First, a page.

A clandestine invite to a “secret screening to protest against censorship” of The Interview did not lead to a showing of the North Korea-skewering film at the center of the Sony Pictures hack. It did raise money for free speech charity Article 19, though. Instead, attendees in London, Rome and San Francisco who were instructed to come “dressed in a dark suit, and bring a small gift for a stranger” were shown screenings of Charlie Chaplin’s The Great Dictator.
The protest’s goal was to stand up against the precedent being set by the pulled release of The Interview.
While some viewers were disappointed not to see Seth Rogen and James Franco make fun of Kim Jong-un, they at least got to see Hitler made the butt of Chaplin’s legendary slapstick. The London screening had 800 people show up, while 200 made it in Rome and New York, and 120 congregated to see The Great Dictator in San Francisco. A silent theater in Los Angeles affiliated with the protest played “The Red Chapel,” a Danish film about comedians going to North Korea.
I attended the SF screening at a rundown movie theater where weekends used to feature a late-night jazz band. It was a ragtag, slapdash affair where the doorwoman and lighting technician were just the first people who showed up and agreed to be volunteers.
The events were produced by Secret Cinema, a group that puts on film screenings for charity, and previously raised over £24,000 for “Mind, the mental health charity” with a showing of the late comedian Robin Williams’ Dead Poets Society.
Secret Cinema’s founder and director Fabien Riggall hopped on stage to explain that he thinks the public needs to stand up for free expression. He referred to The Great Dictator, saying “these beautiful, truthful films should be made.” After joking about having the finest North Korean projection system set up for the screening, a music video and short film were displayed before The Great Dictator began.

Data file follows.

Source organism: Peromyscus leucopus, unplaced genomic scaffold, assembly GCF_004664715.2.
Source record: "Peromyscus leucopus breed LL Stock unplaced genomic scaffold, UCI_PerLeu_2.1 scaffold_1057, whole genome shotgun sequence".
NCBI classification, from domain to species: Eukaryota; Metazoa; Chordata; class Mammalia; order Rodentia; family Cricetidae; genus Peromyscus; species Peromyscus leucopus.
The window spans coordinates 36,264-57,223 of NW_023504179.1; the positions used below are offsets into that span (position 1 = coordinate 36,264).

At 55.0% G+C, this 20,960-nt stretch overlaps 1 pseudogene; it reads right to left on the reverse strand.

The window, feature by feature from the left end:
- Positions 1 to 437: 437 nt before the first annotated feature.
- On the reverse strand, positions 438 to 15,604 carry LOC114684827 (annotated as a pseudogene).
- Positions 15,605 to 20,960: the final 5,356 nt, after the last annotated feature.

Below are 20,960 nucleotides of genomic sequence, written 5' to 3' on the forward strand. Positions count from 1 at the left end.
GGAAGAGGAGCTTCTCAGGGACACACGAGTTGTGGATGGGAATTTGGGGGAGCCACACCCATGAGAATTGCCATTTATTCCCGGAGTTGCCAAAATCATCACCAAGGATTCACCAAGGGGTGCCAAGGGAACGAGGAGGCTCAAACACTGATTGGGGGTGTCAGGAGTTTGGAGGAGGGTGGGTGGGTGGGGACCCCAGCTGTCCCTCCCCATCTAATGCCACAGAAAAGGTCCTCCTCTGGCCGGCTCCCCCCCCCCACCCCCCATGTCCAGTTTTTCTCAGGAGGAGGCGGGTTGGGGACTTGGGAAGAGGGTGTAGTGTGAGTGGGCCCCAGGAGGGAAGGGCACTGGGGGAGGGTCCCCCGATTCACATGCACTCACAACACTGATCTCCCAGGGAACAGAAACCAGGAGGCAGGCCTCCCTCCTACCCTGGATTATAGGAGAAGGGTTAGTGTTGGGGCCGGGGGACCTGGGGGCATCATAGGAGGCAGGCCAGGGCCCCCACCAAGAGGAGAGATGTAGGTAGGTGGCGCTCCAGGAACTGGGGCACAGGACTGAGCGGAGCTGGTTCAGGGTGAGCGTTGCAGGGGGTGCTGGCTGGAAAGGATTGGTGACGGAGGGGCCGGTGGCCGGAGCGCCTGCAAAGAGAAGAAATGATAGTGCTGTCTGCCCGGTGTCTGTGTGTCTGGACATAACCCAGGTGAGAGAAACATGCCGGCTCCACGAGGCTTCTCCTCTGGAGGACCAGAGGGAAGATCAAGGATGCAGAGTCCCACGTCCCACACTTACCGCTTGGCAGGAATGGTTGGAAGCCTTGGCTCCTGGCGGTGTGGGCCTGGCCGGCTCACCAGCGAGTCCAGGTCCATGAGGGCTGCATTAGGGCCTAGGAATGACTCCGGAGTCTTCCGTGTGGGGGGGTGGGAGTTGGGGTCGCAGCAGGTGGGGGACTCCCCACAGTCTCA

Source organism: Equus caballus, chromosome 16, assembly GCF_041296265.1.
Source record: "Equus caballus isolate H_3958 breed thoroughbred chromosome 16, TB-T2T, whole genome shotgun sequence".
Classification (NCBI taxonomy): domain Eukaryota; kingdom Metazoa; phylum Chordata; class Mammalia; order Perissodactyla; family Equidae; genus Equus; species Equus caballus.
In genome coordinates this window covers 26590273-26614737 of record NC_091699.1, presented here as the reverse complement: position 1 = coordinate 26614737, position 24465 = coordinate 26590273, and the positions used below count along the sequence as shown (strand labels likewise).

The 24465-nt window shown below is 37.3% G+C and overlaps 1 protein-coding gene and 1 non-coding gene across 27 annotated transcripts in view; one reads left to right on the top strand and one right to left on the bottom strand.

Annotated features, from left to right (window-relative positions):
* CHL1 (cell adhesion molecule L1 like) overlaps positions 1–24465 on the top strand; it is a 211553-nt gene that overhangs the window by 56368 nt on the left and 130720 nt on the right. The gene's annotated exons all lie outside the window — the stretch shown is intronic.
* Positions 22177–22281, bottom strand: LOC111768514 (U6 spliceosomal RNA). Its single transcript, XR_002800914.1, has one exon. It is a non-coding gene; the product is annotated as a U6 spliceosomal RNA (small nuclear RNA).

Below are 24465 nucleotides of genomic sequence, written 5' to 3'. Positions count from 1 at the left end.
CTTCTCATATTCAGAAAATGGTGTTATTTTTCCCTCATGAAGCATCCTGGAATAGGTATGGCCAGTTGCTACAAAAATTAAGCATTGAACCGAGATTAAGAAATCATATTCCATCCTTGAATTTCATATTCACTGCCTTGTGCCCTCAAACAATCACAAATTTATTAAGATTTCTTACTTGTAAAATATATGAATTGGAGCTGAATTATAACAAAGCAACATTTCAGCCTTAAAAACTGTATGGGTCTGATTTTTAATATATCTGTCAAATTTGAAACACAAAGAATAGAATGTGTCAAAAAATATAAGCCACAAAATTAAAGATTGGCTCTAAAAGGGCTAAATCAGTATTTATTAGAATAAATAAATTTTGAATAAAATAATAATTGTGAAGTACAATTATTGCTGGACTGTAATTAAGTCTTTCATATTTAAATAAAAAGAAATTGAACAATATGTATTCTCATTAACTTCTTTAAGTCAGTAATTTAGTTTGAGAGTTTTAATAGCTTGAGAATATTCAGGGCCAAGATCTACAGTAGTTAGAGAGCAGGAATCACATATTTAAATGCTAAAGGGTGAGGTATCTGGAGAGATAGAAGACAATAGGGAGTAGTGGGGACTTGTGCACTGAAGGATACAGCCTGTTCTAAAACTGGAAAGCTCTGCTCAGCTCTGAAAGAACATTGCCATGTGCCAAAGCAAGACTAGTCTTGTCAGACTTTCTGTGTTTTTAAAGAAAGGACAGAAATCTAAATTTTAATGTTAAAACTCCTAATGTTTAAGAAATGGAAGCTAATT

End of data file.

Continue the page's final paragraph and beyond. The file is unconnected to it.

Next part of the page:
Proceeds from screenings went to Article 19’s fight for freedom of expression, press and access to information.
That’s the opposite of what the Guardians Of Peace stand for. Now officially linked to North Korea by the US government, their threats of violence against theaters that showed The Interview prompted theater chains to refuse to show the film. Sony Pictures says it has no current plans to release it in any form but would like to. Obama called pulling the film’s release “a mistake” on Sony’s part.
In effect, hackers have coerced Sony Pictures into self-censorship, despite how desperate the public is to see the film. [SPOILER: A leaked copy of the film’s climax showing Kim Jong-un’s death has gone viral, showing the wide interest in seeing what the hackers didn’t want us to see.]
So why did Secret Cinema put in the work to organize the screenings in just 48 hours? Riggall tells that he wanted to shed light on the fact that “The Interview, a fun and silly film that no one’s seen, is getting banned, and that The Great Dictator was also banned in theaters [in occupied Europe during World War II].” But the protest goes much farther than Sony’s decision. He insists “It’s hard to get films with any challenging, truthful stories out there.”
Riggall says the reason for the protest is “to make a point that you can’t censor art, that art is the thing that tells the truth about the things that matter.”
He continues, “If people feel they can’t make the thing they want to make, I think it’s really sad. It’s a precedent. Now another film [Steve Carell’s Pyongyang is being pulled. I felt we had to do something.”
Now the question is whether someone with access will leak a full copy of The Interview. The Internet’s runaway distribution train could then carry it to the world without a formal distributor who could be blamed or targeted. If The Interview stays censored, it will only encourage more hackers and terrorists to threaten creative expression that doesn’t fit their views. Then all our movies will look like this.
Perhaps that’s the reason why a film about the Nazis was the perfect choice for the protest. It reminds us of the dangers of appeasement.